Brandi F on Dollar Stretcher asked an excellent question on the “Money Rules to Break” post:
I’ve always wondered if it was prudent for military members to keep a smaller emergency fund, given their job security and health care. I personally keep the traditional 3-6 months of expenses in my emergency fund for a few reasons: 1) if I separate early for some reason I’d have to repay my re-enlistment bonus, 2) when I deploy, I use the money in my emergency fund to maximize contributions to the Savings Deposit Program as soon as I’m eligible, and 3) it just makes me sleep better at night. But it does pain me to see my emergency fund earn a piddly 1%, and honestly I’ve never heard anyone make a military-specific recommendation about the size of the emergency fund. I’m looking forward to your blog post on this!
Thanks, Brandi. Let’s tackle a few of the sound-bite misconceptions.
First, exactly how much does “3-6 months’ expenses” really mean? Hopefully “a month’s expenses” is not an entire month’s pay (or more!). Even if you’re only loosely tracking your expenses, advisers like Liz Weston and Elizabeth Warren recommend keeping “mandatory spending” below 50% of your after-tax pay. If you’re following that guideline then your emergency fund could be as small as 1-2 months’ after-tax pay.
If you keep a detailed budget then match your emergency fund to it. Concentrate only on the “have to” expenses like housing, food, childcare, insurance, and (if you’re unemployed) job-seeking expenses. Stop saving for retirement, stop saving for the college fund, and stop spending on anything else that’s not absolutely necessary to keep you safe & healthy. Set aside 3-6 months’ worth of those expenses.
If you’ve been saving for a few years then you might have substantial investment income available to bridge an emergency expense. I wouldn’t raid a retirement account (let alone pay penalties) or take a bite out of the principal of a taxable account. However, you may have regular interest/dividend income (from stocks & bonds as well as CDs and savings accounts) that could be diverted to your checking account for a month or two. That would also reduce the amount of cash needed to support 3-6 months’ expenses.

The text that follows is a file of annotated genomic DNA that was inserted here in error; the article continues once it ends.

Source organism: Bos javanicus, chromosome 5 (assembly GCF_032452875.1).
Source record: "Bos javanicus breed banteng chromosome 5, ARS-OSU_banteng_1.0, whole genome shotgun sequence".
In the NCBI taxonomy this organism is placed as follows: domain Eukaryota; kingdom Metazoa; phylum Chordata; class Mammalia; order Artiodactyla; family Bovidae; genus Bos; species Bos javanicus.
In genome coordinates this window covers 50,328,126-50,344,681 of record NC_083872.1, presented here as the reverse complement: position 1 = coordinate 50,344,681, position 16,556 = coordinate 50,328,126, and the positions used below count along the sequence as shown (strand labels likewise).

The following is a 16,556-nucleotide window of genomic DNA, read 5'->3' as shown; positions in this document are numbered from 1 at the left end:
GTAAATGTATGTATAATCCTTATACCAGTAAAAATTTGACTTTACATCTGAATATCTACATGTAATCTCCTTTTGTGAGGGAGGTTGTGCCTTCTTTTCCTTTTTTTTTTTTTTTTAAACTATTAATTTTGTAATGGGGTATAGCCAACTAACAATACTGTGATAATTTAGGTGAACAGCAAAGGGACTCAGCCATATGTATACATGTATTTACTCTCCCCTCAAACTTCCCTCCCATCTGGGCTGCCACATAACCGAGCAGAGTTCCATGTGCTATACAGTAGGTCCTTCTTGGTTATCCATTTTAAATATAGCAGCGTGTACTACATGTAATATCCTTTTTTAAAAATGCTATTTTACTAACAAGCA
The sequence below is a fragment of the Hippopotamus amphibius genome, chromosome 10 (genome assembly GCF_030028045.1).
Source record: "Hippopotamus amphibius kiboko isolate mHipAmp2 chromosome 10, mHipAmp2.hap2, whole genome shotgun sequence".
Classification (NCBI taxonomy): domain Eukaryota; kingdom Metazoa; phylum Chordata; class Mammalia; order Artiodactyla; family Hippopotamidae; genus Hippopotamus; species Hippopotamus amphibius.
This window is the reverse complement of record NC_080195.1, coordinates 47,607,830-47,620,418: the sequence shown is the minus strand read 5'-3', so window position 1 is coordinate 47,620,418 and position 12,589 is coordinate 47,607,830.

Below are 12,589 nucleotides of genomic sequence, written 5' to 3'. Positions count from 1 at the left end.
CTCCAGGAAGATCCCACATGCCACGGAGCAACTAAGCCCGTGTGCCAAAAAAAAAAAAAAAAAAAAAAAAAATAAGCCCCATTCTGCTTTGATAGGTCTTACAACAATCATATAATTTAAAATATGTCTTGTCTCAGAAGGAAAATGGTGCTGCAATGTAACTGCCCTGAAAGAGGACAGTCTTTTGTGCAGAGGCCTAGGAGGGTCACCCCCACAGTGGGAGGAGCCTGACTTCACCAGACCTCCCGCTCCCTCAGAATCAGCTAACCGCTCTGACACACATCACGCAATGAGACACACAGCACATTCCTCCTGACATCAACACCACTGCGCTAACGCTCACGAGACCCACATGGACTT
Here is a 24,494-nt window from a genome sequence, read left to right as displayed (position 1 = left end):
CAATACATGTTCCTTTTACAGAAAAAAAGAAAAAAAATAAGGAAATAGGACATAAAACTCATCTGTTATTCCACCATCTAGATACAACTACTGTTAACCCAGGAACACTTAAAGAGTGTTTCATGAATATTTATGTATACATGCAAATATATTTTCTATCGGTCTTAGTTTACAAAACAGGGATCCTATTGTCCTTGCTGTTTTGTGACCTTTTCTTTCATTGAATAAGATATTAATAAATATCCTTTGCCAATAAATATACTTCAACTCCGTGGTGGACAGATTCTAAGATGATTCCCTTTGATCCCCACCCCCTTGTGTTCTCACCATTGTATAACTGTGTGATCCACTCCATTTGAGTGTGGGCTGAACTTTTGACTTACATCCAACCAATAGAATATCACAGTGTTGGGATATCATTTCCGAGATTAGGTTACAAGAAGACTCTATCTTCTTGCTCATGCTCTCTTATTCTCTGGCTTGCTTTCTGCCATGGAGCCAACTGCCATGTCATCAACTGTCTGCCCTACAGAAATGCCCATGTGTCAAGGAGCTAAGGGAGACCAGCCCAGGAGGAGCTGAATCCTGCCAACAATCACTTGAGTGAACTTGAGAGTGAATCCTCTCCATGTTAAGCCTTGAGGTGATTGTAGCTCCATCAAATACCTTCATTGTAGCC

Second, anyone planning to be in the military for a while has more income reliability than many Americans. Even a forced resignation (due to a drawdown or some other reason) will come with several months of warning. Instead of keeping 3-6 months’ expenses in cash, have a plan to save it from your final few paychecks. This type of plan requires an extraordinary amount of discipline and will almost certainly cross the line from frugality to deprivation. However, if you have several months to prepare for the “emergency” then you’ll be able to reduce your expenses (while you’re still getting paid) and build up the cash reserves before your last paycheck.
Finally, when you expect to receive a steady paycheck then would you even need an emergency fund? That’s debatable. If you have to spend $800 on vehicle repairs then you could put that expense on a credit card and try to save enough to pay it off by the next statement’s due date. The mechanic might even be willing to work out a multi-month payment plan (especially if a family’s servicemember is deployed). If you had to replace the vehicle then that could cause significant financial problems. (Unless you’ve been setting aside money for an eventual vehicle replacement! But that’s a topic for another post.) You might only have a portion of the money saved for the replacement, but maybe you’d be able to find a beat-up bargain on Craigslist or get a used-car loan or make do with some other kind of transportation. In an extreme case you might even be able to appeal to your chain of command for a month or two of advance pay, although you may not care to call this sort of attention to yourself.
In the situations you point out, Brandi, there might be more flexibility. Of course if it makes you sleep better at night to keep some or all of your re-enlistment bonus in a cash account, then that’s what you should do. However, if you had to separate early then you might be able to negotiate a repayment plan or even defer it until you have steady income. That discretion might not come from the pay clerk at your personnel office but the base legal office would be all too familiar with the process.